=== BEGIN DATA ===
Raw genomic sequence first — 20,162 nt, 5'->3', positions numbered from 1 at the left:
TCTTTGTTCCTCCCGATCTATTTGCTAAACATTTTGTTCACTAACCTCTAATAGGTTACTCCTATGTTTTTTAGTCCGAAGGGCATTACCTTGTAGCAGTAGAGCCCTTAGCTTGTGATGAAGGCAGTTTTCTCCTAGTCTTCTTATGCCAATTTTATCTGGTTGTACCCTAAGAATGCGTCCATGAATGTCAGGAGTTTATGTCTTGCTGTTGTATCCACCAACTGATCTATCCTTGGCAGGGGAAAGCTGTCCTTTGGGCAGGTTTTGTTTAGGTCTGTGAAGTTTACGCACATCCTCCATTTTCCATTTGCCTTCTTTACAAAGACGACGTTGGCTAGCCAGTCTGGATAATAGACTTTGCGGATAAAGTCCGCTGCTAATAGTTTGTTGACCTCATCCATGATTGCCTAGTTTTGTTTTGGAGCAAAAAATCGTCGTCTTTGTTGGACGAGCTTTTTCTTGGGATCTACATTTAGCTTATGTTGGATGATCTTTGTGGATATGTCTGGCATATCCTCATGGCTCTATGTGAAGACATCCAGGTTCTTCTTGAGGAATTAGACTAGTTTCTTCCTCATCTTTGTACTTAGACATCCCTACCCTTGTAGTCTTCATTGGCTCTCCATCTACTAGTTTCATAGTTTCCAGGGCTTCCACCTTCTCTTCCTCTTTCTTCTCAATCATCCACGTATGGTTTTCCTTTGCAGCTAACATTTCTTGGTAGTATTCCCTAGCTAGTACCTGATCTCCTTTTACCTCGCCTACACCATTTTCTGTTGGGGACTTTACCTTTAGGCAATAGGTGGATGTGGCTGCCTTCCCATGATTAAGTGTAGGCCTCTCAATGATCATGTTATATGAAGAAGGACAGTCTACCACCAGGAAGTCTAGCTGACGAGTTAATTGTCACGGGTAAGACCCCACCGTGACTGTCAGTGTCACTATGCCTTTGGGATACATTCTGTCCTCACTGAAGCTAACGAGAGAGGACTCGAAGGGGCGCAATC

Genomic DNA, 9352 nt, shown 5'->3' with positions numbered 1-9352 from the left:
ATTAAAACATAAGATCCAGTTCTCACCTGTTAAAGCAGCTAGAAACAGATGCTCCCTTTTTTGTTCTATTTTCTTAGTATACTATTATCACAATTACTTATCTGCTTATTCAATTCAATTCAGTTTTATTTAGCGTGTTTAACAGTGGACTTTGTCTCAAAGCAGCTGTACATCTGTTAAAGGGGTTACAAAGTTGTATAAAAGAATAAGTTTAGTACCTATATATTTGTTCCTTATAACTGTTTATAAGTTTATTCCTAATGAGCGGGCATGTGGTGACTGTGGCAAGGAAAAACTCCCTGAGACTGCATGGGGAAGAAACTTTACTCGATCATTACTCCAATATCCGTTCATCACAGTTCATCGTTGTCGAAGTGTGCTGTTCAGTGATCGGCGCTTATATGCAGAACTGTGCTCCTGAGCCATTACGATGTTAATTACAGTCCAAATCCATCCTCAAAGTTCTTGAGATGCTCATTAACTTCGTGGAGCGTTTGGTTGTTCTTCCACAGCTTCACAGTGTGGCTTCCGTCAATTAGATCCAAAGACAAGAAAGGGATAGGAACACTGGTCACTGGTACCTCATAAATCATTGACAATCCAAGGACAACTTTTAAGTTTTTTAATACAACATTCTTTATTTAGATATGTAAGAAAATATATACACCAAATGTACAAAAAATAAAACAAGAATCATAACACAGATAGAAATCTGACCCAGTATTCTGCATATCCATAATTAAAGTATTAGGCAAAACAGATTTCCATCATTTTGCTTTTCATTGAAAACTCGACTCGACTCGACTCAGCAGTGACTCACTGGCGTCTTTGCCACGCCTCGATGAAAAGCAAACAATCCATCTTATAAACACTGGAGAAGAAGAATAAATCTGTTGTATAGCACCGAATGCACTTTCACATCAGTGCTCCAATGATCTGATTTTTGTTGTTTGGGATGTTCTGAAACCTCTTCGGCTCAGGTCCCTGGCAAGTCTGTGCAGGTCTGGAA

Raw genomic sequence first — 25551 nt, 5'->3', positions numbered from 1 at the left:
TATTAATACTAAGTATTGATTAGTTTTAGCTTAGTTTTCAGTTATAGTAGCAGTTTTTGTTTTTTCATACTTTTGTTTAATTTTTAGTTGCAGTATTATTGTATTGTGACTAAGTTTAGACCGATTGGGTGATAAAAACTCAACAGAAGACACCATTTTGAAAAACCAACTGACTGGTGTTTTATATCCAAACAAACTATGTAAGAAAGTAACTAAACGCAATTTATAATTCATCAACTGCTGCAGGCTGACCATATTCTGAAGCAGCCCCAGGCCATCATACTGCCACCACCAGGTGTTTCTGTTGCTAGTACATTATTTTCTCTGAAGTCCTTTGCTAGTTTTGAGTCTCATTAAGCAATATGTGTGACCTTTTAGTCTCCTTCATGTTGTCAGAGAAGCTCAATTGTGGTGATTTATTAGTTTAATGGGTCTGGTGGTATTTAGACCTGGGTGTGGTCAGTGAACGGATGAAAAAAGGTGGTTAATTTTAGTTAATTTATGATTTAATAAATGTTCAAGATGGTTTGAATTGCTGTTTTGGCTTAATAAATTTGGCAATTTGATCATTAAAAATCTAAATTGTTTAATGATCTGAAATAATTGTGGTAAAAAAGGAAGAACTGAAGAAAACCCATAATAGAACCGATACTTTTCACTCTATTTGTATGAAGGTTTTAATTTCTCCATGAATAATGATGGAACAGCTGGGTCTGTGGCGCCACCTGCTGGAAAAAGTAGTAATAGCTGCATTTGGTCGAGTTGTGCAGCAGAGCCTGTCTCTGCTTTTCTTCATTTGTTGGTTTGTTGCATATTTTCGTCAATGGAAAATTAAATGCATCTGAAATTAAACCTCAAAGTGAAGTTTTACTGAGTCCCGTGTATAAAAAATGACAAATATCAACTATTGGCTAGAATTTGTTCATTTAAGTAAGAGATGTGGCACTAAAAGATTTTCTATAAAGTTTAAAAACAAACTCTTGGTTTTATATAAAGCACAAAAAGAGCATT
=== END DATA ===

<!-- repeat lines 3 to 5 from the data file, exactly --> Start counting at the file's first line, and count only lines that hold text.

Genomic DNA, 9352 nt, shown 5'->3' with positions numbered 1-9352 from the left:
ATTAAAACATAAGATCCAGTTCTCACCTGTTAAAGCAGCTAGAAACAGATGCTCCCTTTTTTGTTCTATTTTCTTAGTATACTATTATCACAATTACTTATCTGCTTATTCAATTCAATTCAGTTTTATTTAGCGTGTTTAACAGTGGACTTTGTCTCAAAGCAGCTGTACATCTGTTAAAGGGGTTACAAAGTTGTATAAAAGAATAAGTTTAGTACCTATATATTTGTTCCTTATAACTGTTTATAAGTTTATTCCTAATGAGCGGGCATGTGGTGACTGTGGCAAGGAAAAACTCCCTGAGACTGCATGGGGAAGAAACTTTACTCGATCATTACTCCAATATCCGTTCATCACAGTTCATCGTTGTCGAAGTGTGCTGTTCAGTGATCGGCGCTTATATGCAGAACTGTGCTCCTGAGCCATTACGATGTTAATTACAGTCCAAATCCATCCTCAAAGTTCTTGAGATGCTCATTAACTTCGTGGAGCGTTTGGTTGTTCTTCCACAGCTTCACAGTGTGGCTTCCGTCAATTAGATCCAAAGACAAGAAAGGGATAGGAACACTGGTCACTGGTACCTCATAAATCATTGACAATCCAAGGACAACTTTTAAGTTTTTTAATACAACATTCTTTATTTAGATATGTAAGAAAATATATACACCAAATGTACAAAAAATAAAACAAGAATCATAACACAGATAGAAATCTGACCCAGTATTCTGCATATCCATAATTAAAGTATTAGGCAAAACAGATTTCCATCATTTTGCTTTTCATTGAAAACTCGACTCGACTCGACTCAGCAGTGACTCACTGGCGTCTTTGCCACGCCTCGATGAAAAGCAAACAATCCATCTTATAAACACTGGAGAAGAAGAATAAATCTGTTGTATAGCACCGAATGCACTTTCACATCAGTGCTCCAATGATCTGATTTTTGTTGTTTGGGATGTTCTGAAACCTCTTCGGCTCAGGTCCCTGGCAAGTCTGTGCAGGTCTGGAA

Raw genomic sequence first — 25551 nt, 5'->3', positions numbered from 1 at the left: